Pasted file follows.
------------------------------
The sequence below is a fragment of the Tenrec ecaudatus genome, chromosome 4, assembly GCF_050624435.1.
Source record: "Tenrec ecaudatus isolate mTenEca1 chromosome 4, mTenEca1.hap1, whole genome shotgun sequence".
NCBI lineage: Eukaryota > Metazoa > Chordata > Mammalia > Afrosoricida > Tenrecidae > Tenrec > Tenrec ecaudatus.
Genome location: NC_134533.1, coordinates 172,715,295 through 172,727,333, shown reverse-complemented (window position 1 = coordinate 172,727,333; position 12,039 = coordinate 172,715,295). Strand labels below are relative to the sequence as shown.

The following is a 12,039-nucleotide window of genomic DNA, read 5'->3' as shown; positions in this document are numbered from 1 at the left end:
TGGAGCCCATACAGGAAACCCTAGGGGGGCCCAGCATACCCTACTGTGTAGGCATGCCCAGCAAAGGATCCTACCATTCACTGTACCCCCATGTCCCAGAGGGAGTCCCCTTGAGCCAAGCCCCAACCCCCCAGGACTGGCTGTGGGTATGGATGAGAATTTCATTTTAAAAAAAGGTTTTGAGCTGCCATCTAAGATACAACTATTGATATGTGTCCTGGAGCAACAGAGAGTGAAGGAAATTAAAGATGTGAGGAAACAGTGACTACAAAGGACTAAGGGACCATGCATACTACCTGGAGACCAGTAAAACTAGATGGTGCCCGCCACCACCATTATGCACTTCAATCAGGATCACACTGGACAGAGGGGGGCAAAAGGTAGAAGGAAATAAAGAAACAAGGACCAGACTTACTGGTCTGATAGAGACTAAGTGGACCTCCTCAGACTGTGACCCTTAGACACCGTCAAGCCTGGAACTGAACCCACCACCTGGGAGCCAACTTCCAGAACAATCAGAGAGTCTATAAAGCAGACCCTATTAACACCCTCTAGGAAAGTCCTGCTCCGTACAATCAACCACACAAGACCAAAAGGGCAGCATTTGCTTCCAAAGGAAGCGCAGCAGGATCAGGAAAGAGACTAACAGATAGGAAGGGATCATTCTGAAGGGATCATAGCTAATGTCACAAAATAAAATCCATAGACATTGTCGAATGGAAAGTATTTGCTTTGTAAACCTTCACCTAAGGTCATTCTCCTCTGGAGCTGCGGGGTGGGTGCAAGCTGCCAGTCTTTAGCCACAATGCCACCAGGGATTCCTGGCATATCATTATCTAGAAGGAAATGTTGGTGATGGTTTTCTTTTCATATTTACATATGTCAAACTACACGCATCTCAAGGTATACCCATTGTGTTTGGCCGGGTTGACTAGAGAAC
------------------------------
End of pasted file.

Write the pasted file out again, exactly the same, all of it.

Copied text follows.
The sequence below is a fragment of the Tenrec ecaudatus genome, chromosome 4, assembly GCF_050624435.1.
Source record: "Tenrec ecaudatus isolate mTenEca1 chromosome 4, mTenEca1.hap1, whole genome shotgun sequence".
NCBI lineage: Eukaryota > Metazoa > Chordata > Mammalia > Afrosoricida > Tenrecidae > Tenrec > Tenrec ecaudatus.
Genome location: NC_134533.1, coordinates 172,715,295 through 172,727,333, shown reverse-complemented (window position 1 = coordinate 172,727,333; position 12,039 = coordinate 172,715,295). Strand labels below are relative to the sequence as shown.

The following is a 12,039-nucleotide window of genomic DNA, read 5'->3' as shown; positions in this document are numbered from 1 at the left end:
TGGAGCCCATACAGGAAACCCTAGGGGGGCCCAGCATACCCTACTGTGTAGGCATGCCCAGCAAAGGATCCTACCATTCACTGTACCCCCATGTCCCAGAGGGAGTCCCCTTGAGCCAAGCCCCAACCCCCCAGGACTGGCTGTGGGTATGGATGAGAATTTCATTTTAAAAAAAGGTTTTGAGCTGCCATCTAAGATACAACTATTGATATGTGTCCTGGAGCAACAGAGAGTGAAGGAAATTAAAGATGTGAGGAAACAGTGACTACAAAGGACTAAGGGACCATGCATACTACCTGGAGACCAGTAAAACTAGATGGTGCCCGCCACCACCATTATGCACTTCAATCAGGATCACACTGGACAGAGGGGGGCAAAAGGTAGAAGGAAATAAAGAAACAAGGACCAGACTTACTGGTCTGATAGAGACTAAGTGGACCTCCTCAGACTGTGACCCTTAGACACCGTCAAGCCTGGAACTGAACCCACCACCTGGGAGCCAACTTCCAGAACAATCAGAGAGTCTATAAAGCAGACCCTATTAACACCCTCTAGGAAAGTCCTGCTCCGTACAATCAACCACACAAGACCAAAAGGGCAGCATTTGCTTCCAAAGGAAGCGCAGCAGGATCAGGAAAGAGACTAACAGATAGGAAGGGATCATTCTGAAGGGATCATAGCTAATGTCACAAAATAAAATCCATAGACATTGTCGAATGGAAAGTATTTGCTTTGTAAACCTTCACCTAAGGTCATTCTCCTCTGGAGCTGCGGGGTGGGTGCAAGCTGCCAGTCTTTAGCCACAATGCCACCAGGGATTCCTGGCATATCATTATCTAGAAGGAAATGTTGGTGATGGTTTTCTTTTCATATTTACATATGTCAAACTACACGCATCTCAAGGTATACCCATTGTGTTTGGCCGGGTTGACTAGAGAAC